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How to Troubleshoot Waiting Tasks Without Requests in SQL Server?

Written By: Guy Glantser 01/02/2018

Usually, when I need to troubleshoot currently running requests, I use a combination of sys.dm_exec_requests and sys.dm_os_waiting_tasks. The former retrieves all the current requests, whether they are currently running or waiting. The latter retrieves all the current waiting tasks. So if a request is currently waiting, it will have one or more associated rows in sys.dm_os_waiting_tasks. And if it is not currently waiting, then sys.dm_os_waiting_tasks will show nothing for that request. This is why I always use a LEFT OUTER JOIN between sys.dm_exec_requests and sys.dm_os_waiting_tasks.

 

I have just learned that sometimes a waiting task can appear in sys.dm_os_waiting_tasks without a corresponding request. This happens when the system is out of worker threads, and then the next task that needs to run is waiting on the THREADPOOL wait type. There is no request yet, because a request is established only when a worker thread is assigned to the task. I learned this from this excellent post by Klaus Aschenbrenner about troubleshooting THREADPOOL waits.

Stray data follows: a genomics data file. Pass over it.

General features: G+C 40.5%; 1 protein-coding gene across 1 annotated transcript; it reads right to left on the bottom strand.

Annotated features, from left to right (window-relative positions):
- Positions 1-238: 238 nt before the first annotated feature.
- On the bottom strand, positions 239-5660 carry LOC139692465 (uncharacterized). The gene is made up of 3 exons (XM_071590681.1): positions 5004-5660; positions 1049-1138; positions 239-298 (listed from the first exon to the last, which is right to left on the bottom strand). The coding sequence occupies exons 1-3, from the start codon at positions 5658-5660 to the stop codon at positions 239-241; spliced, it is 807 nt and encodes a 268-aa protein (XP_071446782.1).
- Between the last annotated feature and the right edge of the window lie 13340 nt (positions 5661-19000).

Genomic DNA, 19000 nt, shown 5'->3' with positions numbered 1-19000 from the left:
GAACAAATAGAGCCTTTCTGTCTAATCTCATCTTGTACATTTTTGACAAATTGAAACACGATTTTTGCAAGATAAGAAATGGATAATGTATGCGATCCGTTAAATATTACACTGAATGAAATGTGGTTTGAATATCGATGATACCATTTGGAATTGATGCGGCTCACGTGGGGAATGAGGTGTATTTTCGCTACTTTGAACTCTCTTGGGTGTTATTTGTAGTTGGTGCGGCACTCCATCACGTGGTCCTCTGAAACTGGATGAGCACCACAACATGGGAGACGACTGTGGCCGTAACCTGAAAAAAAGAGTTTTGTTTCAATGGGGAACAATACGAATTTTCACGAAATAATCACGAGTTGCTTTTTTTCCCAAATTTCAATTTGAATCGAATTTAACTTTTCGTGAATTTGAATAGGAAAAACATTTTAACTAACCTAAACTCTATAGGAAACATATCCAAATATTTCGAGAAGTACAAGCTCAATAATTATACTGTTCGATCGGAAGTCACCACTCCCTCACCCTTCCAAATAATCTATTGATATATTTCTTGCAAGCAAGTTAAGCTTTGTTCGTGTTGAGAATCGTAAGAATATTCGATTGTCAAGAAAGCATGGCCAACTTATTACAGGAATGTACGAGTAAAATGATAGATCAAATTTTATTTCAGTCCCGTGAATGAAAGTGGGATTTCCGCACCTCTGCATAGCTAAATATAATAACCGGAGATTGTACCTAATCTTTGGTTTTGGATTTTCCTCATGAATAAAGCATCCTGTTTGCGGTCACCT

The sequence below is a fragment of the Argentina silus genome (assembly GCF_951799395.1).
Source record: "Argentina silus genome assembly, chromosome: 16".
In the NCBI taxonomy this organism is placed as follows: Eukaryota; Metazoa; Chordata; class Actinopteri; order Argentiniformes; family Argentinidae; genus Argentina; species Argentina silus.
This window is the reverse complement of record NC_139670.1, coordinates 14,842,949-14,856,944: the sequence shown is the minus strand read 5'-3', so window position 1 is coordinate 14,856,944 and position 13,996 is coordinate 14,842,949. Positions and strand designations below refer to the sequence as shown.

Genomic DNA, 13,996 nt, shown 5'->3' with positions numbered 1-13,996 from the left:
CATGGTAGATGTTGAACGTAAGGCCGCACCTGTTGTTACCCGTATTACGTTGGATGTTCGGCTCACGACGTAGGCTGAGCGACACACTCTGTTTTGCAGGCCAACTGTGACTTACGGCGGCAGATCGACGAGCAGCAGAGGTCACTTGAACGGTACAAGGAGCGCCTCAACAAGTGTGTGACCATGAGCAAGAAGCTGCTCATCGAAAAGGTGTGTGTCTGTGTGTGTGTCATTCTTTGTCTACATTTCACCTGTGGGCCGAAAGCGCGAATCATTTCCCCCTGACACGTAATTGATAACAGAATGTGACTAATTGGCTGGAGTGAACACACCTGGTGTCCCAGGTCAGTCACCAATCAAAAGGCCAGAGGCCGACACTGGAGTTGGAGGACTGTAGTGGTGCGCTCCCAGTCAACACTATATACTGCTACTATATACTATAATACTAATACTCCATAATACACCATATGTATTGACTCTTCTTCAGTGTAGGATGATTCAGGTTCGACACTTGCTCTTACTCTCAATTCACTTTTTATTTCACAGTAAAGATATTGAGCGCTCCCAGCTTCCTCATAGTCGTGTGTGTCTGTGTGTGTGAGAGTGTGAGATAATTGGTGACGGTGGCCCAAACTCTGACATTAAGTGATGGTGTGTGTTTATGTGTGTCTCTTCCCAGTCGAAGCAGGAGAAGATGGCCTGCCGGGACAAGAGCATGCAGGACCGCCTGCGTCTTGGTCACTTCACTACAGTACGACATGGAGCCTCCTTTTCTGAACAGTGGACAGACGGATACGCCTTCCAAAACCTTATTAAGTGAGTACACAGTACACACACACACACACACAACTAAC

So next time I need to troubleshoot currently running requests, I’m going to replace that LEFT OUTER JOIN with a FULL OUTER JOIN.

4 responses to “How to Troubleshoot Waiting Tasks Without Requests in SQL Server?”

  1. Alex Friedman says:

    Interesting. Does Adam Machanic’s sp_whoisactive catch this?

    • Guy Glantser says:

      Good question. I don’t know.
      But I will check…

      • Guy Glantser says:

        Adam’s response: “No, it’s not designed for that. Those waits are something you want to monitor for separately from normal activity.”

    • No — sp_whoisactive does not report these. And it’s not something you’d want to see there in any case, as there is basically NO ancillary information available. These waits usually occur during the pre-connect process, so there is no session id, no login name, no host name, etc. This is a great example of a wait that you should be monitoring at the instance level, and set up some alerting for. If these waits get heavy, you’ll find out — users will start getting login timeouts. By the time you’re running an ad hoc DMV query or something like sp_whoisactive, you’re already too late.

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